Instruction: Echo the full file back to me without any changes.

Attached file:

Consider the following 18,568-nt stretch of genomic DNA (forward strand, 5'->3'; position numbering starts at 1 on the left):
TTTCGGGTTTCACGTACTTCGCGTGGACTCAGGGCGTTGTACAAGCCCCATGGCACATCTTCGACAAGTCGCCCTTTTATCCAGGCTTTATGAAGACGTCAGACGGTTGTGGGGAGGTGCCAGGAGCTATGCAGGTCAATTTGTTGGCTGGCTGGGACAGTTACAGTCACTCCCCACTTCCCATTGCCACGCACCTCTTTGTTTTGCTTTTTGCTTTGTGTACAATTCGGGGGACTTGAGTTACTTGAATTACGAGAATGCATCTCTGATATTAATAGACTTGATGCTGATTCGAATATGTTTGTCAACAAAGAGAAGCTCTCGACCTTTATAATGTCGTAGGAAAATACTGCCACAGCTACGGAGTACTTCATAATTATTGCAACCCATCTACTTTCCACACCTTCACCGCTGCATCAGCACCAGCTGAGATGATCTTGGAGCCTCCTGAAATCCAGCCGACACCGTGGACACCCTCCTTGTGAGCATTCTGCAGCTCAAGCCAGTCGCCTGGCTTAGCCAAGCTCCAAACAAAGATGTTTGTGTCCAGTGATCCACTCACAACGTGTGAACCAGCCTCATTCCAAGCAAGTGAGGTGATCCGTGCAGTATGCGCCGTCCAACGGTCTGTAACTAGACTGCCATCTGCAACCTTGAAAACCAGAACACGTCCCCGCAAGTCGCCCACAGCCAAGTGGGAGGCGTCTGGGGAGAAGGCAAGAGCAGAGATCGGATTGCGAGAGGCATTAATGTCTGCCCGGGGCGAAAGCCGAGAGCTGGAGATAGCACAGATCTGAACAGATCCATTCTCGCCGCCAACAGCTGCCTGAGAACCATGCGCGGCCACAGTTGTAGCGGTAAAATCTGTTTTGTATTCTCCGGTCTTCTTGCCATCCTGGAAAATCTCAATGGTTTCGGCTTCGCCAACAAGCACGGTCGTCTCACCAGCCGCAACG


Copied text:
Consider the following 18,568-nt stretch of genomic DNA (forward strand, 5'->3'; position numbering starts at 1 on the left):
TTTCGGGTTTCACGTACTTCGCGTGGACTCAGGGCGTTGTACAAGCCCCATGGCACATCTTCGACAAGTCGCCCTTTTATCCAGGCTTTATGAAGACGTCAGACGGTTGTGGGGAGGTGCCAGGAGCTATGCAGGTCAATTTGTTGGCTGGCTGGGACAGTTACAGTCACTCCCCACTTCCCATTGCCACGCACCTCTTTGTTTTGCTTTTTGCTTTGTGTACAATTCGGGGGACTTGAGTTACTTGAATTACGAGAATGCATCTCTGATATTAATAGACTTGATGCTGATTCGAATATGTTTGTCAACAAAGAGAAGCTCTCGACCTTTATAATGTCGTAGGAAAATACTGCCACAGCTACGGAGTACTTCATAATTATTGCAACCCATCTACTTTCCACACCTTCACCGCTGCATCAGCACCAGCTGAGATGATCTTGGAGCCTCCTGAAATCCAGCCGACACCGTGGACACCCTCCTTGTGAGCATTCTGCAGCTCAAGCCAGTCGCCTGGCTTAGCCAAGCTCCAAACAAAGATGTTTGTGTCCAGTGATCCACTCACAACGTGTGAACCAGCCTCATTCCAAGCAAGTGAGGTGATCCGTGCAGTATGCGCCGTCCAACGGTCTGTAACTAGACTGCCATCTGCAACCTTGAAAACCAGAACACGTCCCCGCAAGTCGCCCACAGCCAAGTGGGAGGCGTCTGGGGAGAAGGCAAGAGCAGAGATCGGATTGCGAGAGGCATTAATGTCTGCCCGGGGCGAAAGCCGAGAGCTGGAGATAGCACAGATCTGAACAGATCCATTCTCGCCGCCAACAGCTGCCTGAGAACCATGCGCGGCCACAGTTGTAGCGGTAAAATCTGTTTTGTATTCTCCGGTCTTCTTGCCATCCTGGAAAATCTCAATGGTTTCGGCTTCGCCAACAAGCACGGTCGTCTCACCAGCCGCAACG